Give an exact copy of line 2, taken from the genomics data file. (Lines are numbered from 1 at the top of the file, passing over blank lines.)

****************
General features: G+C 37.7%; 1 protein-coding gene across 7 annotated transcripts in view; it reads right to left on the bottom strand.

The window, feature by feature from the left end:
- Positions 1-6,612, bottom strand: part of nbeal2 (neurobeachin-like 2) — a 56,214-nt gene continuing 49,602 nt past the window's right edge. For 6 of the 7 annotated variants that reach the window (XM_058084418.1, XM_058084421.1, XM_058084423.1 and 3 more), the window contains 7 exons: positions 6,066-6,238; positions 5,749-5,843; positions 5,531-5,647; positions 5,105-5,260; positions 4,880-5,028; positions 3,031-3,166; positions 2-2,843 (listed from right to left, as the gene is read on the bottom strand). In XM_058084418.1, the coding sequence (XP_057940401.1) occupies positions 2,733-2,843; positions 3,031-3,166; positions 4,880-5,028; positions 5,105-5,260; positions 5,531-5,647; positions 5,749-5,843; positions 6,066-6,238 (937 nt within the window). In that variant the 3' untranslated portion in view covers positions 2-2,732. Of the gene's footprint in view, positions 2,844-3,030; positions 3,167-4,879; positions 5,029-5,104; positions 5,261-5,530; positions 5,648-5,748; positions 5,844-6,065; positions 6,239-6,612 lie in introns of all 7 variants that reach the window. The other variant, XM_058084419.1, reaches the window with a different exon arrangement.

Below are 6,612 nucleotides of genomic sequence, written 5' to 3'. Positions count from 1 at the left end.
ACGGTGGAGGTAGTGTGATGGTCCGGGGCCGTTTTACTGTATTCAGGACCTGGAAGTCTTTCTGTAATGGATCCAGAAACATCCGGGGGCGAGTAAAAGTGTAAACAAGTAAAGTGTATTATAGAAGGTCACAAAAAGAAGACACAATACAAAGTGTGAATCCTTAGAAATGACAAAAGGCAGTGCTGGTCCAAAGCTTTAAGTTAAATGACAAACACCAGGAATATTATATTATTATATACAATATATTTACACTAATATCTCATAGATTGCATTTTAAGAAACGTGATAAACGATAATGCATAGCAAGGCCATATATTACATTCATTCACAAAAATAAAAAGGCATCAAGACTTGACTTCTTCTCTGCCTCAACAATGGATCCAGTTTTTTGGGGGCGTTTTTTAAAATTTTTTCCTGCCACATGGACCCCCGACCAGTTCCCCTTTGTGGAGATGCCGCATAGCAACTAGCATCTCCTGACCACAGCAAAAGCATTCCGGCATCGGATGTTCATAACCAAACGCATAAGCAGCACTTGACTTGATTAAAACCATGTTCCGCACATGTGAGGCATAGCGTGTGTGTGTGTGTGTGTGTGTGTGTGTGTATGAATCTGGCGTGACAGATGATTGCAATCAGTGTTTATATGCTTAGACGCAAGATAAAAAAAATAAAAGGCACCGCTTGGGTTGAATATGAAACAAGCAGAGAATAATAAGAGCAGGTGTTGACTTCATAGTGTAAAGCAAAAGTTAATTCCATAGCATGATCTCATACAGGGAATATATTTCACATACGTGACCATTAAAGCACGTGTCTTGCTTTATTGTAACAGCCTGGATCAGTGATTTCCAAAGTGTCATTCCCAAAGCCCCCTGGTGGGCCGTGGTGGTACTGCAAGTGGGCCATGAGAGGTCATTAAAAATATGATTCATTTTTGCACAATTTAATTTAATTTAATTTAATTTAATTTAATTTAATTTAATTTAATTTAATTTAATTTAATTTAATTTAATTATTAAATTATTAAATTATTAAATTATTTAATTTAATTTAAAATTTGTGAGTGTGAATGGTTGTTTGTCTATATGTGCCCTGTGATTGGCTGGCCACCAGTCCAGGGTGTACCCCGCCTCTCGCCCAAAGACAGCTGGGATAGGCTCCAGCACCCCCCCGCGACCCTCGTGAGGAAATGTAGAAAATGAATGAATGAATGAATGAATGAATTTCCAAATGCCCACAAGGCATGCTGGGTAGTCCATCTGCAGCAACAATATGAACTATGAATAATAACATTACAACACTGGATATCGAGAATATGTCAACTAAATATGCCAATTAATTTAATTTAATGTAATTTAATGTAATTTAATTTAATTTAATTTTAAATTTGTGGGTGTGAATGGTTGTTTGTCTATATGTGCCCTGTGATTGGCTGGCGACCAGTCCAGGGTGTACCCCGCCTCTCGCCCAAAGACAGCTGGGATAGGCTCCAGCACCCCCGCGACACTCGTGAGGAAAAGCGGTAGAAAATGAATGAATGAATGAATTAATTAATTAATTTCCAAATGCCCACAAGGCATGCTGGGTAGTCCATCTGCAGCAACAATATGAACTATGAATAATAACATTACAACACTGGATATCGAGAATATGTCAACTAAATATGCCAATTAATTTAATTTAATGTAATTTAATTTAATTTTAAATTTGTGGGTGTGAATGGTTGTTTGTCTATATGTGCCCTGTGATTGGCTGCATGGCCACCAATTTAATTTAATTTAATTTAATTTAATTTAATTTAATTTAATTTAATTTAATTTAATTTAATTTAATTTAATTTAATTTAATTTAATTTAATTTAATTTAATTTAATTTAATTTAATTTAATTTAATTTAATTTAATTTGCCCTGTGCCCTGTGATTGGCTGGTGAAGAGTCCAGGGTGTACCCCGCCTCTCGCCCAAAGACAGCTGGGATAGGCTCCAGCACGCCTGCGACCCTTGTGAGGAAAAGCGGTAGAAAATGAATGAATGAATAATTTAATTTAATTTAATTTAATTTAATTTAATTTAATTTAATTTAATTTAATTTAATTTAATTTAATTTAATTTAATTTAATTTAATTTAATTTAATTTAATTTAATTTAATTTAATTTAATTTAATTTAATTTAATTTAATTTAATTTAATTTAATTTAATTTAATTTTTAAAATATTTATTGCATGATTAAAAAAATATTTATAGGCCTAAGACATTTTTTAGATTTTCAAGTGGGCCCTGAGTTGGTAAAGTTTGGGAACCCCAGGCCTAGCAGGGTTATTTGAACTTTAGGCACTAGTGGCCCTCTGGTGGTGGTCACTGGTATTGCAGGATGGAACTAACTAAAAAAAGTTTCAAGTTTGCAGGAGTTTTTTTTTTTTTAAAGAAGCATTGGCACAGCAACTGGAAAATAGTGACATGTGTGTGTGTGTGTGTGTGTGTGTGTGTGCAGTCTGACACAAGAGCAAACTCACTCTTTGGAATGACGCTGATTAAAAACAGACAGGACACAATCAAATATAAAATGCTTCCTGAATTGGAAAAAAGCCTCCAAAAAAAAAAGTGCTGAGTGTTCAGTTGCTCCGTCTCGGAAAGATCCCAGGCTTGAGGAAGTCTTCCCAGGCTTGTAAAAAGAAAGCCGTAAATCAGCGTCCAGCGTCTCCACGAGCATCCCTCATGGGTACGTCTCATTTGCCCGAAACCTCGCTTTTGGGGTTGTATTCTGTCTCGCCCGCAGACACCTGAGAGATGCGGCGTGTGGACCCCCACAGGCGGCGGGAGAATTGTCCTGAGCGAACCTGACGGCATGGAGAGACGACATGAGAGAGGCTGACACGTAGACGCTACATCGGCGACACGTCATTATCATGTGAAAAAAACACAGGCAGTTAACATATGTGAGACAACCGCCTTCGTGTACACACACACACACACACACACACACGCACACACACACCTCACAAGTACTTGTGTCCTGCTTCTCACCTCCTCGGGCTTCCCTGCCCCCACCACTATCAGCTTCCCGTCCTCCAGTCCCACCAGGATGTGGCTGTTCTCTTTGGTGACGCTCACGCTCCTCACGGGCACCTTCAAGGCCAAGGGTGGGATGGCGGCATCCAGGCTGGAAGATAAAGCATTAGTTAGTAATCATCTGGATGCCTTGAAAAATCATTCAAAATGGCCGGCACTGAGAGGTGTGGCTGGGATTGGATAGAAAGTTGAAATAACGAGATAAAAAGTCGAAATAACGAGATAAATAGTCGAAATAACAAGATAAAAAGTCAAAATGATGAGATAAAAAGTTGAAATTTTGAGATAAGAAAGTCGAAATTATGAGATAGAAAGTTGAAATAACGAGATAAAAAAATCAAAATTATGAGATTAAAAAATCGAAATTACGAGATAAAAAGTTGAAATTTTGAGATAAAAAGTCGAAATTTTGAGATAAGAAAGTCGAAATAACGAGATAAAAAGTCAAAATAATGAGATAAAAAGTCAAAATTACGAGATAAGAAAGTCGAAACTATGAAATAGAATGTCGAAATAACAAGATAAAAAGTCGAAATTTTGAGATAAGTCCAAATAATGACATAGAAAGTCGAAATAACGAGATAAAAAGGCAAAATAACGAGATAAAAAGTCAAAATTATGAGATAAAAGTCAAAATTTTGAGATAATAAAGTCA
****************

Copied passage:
The window, feature by feature from the left end: